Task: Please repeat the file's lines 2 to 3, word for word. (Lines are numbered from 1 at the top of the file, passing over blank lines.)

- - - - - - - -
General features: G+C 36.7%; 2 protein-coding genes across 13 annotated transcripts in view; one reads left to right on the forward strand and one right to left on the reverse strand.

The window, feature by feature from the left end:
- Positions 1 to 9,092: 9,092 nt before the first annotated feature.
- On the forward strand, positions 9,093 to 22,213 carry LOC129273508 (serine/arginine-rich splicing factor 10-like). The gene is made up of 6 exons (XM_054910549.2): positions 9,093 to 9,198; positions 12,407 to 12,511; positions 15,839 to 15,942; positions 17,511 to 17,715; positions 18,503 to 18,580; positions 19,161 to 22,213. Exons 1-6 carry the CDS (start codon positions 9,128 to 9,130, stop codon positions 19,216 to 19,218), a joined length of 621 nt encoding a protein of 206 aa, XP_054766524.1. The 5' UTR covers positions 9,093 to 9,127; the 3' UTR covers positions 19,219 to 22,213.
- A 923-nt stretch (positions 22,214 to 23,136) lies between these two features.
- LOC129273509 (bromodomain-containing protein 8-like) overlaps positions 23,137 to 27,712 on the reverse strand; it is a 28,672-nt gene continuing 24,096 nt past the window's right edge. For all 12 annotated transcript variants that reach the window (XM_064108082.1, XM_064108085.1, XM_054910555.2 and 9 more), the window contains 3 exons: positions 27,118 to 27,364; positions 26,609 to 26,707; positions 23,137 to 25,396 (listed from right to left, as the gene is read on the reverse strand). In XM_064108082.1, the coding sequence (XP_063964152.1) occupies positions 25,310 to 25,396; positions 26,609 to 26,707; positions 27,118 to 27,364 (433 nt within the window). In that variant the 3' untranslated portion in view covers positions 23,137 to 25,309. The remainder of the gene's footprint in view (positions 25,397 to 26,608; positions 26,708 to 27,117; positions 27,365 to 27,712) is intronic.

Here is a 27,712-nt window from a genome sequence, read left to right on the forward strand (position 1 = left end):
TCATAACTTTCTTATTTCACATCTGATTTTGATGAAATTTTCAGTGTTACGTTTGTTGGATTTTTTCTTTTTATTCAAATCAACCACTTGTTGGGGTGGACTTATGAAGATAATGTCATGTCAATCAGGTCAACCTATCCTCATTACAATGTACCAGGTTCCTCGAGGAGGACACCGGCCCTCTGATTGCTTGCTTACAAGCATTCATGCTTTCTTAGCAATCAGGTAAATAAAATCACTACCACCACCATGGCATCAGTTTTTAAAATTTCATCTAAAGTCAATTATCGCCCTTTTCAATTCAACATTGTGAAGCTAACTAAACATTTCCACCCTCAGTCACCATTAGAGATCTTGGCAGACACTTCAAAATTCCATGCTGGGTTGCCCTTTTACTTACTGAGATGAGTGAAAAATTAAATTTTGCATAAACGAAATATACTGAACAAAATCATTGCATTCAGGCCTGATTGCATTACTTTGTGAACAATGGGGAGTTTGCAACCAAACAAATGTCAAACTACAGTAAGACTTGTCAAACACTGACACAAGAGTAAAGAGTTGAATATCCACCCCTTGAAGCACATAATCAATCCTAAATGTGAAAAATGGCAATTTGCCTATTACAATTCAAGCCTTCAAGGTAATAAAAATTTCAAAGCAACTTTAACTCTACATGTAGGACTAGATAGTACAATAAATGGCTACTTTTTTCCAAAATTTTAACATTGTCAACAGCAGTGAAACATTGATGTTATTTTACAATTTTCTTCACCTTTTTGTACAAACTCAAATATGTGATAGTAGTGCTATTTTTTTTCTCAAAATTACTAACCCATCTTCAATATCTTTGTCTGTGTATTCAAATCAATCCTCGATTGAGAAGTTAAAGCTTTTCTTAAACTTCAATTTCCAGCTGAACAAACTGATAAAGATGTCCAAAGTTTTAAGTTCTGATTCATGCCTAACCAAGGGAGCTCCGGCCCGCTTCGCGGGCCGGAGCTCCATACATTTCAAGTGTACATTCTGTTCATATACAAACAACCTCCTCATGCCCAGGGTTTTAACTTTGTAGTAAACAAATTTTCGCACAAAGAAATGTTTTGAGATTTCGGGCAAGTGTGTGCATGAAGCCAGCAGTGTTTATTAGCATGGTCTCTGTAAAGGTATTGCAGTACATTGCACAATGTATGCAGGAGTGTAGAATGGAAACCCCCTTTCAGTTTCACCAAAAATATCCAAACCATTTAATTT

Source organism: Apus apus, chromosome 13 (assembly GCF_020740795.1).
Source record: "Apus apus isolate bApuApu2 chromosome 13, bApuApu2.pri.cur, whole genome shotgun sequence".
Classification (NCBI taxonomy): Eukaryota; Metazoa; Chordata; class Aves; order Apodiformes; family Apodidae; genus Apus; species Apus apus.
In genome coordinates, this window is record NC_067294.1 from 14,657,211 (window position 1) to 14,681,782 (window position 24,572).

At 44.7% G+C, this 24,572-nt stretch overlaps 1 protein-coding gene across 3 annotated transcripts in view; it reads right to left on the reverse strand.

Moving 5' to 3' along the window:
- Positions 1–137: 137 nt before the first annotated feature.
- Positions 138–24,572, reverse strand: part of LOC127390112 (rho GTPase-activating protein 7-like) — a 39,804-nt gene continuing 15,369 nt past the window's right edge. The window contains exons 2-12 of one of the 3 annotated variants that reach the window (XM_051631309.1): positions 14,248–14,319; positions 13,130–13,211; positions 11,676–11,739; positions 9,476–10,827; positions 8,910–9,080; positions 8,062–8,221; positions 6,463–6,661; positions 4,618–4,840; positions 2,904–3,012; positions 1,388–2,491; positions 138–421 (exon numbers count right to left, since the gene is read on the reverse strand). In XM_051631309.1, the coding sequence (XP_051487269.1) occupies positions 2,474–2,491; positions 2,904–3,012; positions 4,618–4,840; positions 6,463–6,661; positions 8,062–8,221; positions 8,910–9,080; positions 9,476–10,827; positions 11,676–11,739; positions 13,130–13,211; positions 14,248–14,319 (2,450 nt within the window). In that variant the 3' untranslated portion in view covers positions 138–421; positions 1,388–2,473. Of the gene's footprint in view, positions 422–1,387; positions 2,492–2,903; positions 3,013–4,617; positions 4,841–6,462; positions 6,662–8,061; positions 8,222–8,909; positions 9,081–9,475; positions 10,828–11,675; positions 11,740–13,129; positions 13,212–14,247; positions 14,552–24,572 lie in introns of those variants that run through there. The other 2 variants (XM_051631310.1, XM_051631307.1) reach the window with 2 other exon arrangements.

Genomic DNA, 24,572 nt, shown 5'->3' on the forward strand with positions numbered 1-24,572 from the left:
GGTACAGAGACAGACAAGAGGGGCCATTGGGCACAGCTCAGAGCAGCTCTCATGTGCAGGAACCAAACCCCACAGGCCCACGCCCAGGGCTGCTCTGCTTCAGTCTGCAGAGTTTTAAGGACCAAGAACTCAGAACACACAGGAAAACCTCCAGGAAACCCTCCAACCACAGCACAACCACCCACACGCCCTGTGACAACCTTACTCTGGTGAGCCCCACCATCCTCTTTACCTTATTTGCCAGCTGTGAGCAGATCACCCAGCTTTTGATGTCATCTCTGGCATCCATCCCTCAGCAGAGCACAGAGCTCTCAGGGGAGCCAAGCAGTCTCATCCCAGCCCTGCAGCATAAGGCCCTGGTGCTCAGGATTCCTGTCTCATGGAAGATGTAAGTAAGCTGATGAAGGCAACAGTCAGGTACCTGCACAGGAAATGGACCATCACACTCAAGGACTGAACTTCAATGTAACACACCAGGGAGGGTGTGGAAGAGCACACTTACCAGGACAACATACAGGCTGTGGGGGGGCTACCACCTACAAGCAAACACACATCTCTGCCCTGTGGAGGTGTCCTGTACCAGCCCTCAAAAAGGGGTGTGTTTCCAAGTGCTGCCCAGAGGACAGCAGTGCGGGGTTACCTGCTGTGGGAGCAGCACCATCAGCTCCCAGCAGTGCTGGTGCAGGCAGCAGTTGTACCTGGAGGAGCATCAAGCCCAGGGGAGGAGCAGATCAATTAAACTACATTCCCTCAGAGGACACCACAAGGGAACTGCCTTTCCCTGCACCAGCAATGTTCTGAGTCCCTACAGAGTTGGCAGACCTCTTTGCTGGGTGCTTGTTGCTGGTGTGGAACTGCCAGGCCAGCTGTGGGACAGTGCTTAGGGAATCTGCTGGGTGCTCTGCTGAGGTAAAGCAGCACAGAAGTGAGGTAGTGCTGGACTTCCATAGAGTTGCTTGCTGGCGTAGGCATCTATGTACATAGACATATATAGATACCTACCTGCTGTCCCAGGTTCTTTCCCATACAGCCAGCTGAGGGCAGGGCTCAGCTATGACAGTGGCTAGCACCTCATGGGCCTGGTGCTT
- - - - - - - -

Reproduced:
The window, feature by feature from the left end:
- Positions 1 to 9,092: 9,092 nt before the first annotated feature.